By Kether Donohue
September 01, 2016 at 12:00 PM EDT
Byron Cohen/FX
type
  • TV Show
Network
Genre

Every week, the cast and crew of FXX’s sharp, raunchy, cult comedy, You’re the Worst, is taking EW behind the scenes: For each episode, one member is recapping, sharing thoughts on what went down, and walking us through the ins-and-outs of the show. This week, actress Kether Donohue (she plays the hilarious Lindsay) takes us through the season 3 premiere, “Try Real Hard.”

I know it sounds cliché and corny, but the cast and crew of You’re the Worst have become family. Aya Cash has become the sister I never had, Chris Geere and Desmin Borges are like protective big brothers, and Stephen Falk is our fearless leader whom we all love and trust — we have the privilege of bringing his brilliant words and stories to life. When we’re on hiatus or shooting on separate days, we all have serious withdrawal from each other. The other day, while shooting the third block of season 3, Cody Birdwell, our prop master from seasons 1 and 2, and Jordan Vogt-Roberts, the director of our pilot and episodes 5, 6, and 7 from season 1, visited us on set for hours just to give us hugs and hang out.

Over the course of shooting the past two seasons, the level of intimacy in which we all have gotten to know each other has served for remarkable on-screen chemistry. When all four of us act together, this surreal feeling comes over me, like we’re all on a basketball team and the players are warmed up, trust each other, and are so ready and present to catch, pass, and throw the ball. Each of us has an incredible amount of respect for each of our very different processes and ways of working, and we all admire and learn from each other’s work.

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Like I said, during hiatus, I have serious withdrawal. We all have continuous group text exchanges and emails, and the cast is always on the edge of our seats with excitement while Stephen and the writers somehow make each season even better than the previous one. On this particular hiatus between seasons 2 and 3, I was more nervous, excited, and curious than I had ever been. I would constantly bug Stephen, “What’s going to happen? What’s going to happen?” and he said, “Lindsay does even crazier things this year.” I was like, “How do you get crazier than artificially inseminating yourself with a turkey baster?!” Well, he was right — he didn’t disappoint.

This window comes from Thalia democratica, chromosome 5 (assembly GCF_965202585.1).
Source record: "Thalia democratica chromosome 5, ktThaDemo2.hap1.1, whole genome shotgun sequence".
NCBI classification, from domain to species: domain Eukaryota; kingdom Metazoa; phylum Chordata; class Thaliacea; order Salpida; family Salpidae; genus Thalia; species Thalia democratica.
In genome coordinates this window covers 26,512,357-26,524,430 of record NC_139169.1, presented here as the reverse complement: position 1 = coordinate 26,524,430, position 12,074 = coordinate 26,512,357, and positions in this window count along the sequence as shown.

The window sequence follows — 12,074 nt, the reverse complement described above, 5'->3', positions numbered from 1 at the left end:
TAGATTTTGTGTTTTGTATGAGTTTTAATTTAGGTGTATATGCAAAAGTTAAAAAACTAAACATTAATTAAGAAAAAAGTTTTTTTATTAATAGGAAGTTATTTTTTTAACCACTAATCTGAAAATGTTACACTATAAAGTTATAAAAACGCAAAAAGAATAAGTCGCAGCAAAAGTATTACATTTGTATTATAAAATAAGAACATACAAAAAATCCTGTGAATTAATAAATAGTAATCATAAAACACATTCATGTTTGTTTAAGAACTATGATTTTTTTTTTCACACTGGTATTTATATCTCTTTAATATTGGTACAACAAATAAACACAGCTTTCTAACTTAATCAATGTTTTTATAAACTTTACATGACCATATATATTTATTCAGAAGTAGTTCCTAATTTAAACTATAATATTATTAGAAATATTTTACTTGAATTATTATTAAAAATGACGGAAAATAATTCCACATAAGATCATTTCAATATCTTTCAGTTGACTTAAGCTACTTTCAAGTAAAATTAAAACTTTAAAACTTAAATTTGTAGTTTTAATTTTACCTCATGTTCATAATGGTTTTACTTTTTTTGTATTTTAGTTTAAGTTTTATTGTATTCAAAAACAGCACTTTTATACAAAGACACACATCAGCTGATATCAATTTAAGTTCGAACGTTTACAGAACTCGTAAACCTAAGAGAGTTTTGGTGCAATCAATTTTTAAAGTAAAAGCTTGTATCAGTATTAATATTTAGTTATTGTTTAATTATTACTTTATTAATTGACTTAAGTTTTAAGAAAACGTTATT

When I read episode 1 of season 3, I felt like I was in a Ferrari on sixth gear. Stephen and the writers have taken an already brilliant storyline to the next level, and once you get on board, there’s no turning back. What I love about the progression of all the characters in season 3 is that each character is “still themselves,” yet there’s a new layer of depth and surprise that is slowly being peeled away to reveal more truths each character has at their core. We witness everything the audience loves and expects of each character; in episode 1, Jimmy is “still Jimmy,” forgetting/not admitting that he said “I love you” to Gretchen. Gretchen is “still Gretchen,” with a sharp tongue and fearless attitude toward her therapist. Edgar is “still Edgar,” cooking his breakfast specialties for Jimmy. And Lindsay is “still Lindsay,” wanting presents and parties. Yet we see there will be more for Gretchen to learn about the roots of her depression in therapy, more for Jimmy to realize about his pessimistic attitude, more for Edgar to discover about his individuality, and more for Lindsay to unravel on her layered confusion about committing to a family with Paul.

Shooting the stabbing scene with Allan McLeod (Paul) was one of the most fulfilling creative experiences. One of the things I love about working with Stephen is the precision of his vision, and it’s an exciting experience to execute the specificity that’s on the page. We shot that knife scene very much like a dance number. It was important for the tone to build at just the right pace — for the comedy of the stabbing to be pulled off, it had to be a surprise, so we couldn’t give anything away up front. My favorite was after the stabbing, Stephen called out, “Okay, now just have a look on your face, like all the tension has been released.”

type
  • TV Show
seasons
  • 5
Genre
Premiere
  • 07/17/14
Performers
Network
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